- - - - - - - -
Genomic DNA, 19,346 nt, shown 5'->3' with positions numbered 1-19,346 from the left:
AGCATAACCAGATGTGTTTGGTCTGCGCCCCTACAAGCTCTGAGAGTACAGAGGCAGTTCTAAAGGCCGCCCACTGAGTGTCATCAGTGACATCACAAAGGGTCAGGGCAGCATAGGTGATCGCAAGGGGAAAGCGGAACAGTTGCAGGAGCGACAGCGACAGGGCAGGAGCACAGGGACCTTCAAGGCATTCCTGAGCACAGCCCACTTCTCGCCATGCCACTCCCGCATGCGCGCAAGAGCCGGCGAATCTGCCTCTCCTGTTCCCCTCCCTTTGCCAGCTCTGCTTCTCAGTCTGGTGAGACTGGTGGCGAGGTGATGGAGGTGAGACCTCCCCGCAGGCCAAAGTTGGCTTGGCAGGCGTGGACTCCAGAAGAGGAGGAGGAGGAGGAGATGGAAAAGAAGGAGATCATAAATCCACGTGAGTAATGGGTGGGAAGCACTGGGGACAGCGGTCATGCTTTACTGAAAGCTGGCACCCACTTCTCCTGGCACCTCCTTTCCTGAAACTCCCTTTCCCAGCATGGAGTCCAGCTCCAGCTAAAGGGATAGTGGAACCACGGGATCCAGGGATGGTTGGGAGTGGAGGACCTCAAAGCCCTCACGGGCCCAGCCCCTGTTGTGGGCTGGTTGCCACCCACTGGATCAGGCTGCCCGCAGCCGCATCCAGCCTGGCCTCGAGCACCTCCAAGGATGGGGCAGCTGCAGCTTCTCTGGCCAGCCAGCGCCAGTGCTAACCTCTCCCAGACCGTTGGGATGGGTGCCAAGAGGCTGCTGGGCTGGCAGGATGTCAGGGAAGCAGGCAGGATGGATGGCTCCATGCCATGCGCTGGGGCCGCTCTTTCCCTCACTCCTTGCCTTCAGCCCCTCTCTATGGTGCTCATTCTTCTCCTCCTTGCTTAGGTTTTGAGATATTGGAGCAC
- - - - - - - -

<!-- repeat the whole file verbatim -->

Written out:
Genomic DNA, 19,346 nt, shown 5'->3' with positions numbered 1-19,346 from the left:
AGCATAACCAGATGTGTTTGGTCTGCGCCCCTACAAGCTCTGAGAGTACAGAGGCAGTTCTAAAGGCCGCCCACTGAGTGTCATCAGTGACATCACAAAGGGTCAGGGCAGCATAGGTGATCGCAAGGGGAAAGCGGAACAGTTGCAGGAGCGACAGCGACAGGGCAGGAGCACAGGGACCTTCAAGGCATTCCTGAGCACAGCCCACTTCTCGCCATGCCACTCCCGCATGCGCGCAAGAGCCGGCGAATCTGCCTCTCCTGTTCCCCTCCCTTTGCCAGCTCTGCTTCTCAGTCTGGTGAGACTGGTGGCGAGGTGATGGAGGTGAGACCTCCCCGCAGGCCAAAGTTGGCTTGGCAGGCGTGGACTCCAGAAGAGGAGGAGGAGGAGGAGATGGAAAAGAAGGAGATCATAAATCCACGTGAGTAATGGGTGGGAAGCACTGGGGACAGCGGTCATGCTTTACTGAAAGCTGGCACCCACTTCTCCTGGCACCTCCTTTCCTGAAACTCCCTTTCCCAGCATGGAGTCCAGCTCCAGCTAAAGGGATAGTGGAACCACGGGATCCAGGGATGGTTGGGAGTGGAGGACCTCAAAGCCCTCACGGGCCCAGCCCCTGTTGTGGGCTGGTTGCCACCCACTGGATCAGGCTGCCCGCAGCCGCATCCAGCCTGGCCTCGAGCACCTCCAAGGATGGGGCAGCTGCAGCTTCTCTGGCCAGCCAGCGCCAGTGCTAACCTCTCCCAGACCGTTGGGATGGGTGCCAAGAGGCTGCTGGGCTGGCAGGATGTCAGGGAAGCAGGCAGGATGGATGGCTCCATGCCATGCGCTGGGGCCGCTCTTTCCCTCACTCCTTGCCTTCAGCCCCTCTCTATGGTGCTCATTCTTCTCCTCCTTGCTTAGGTTTTGAGATATTGGAGCAC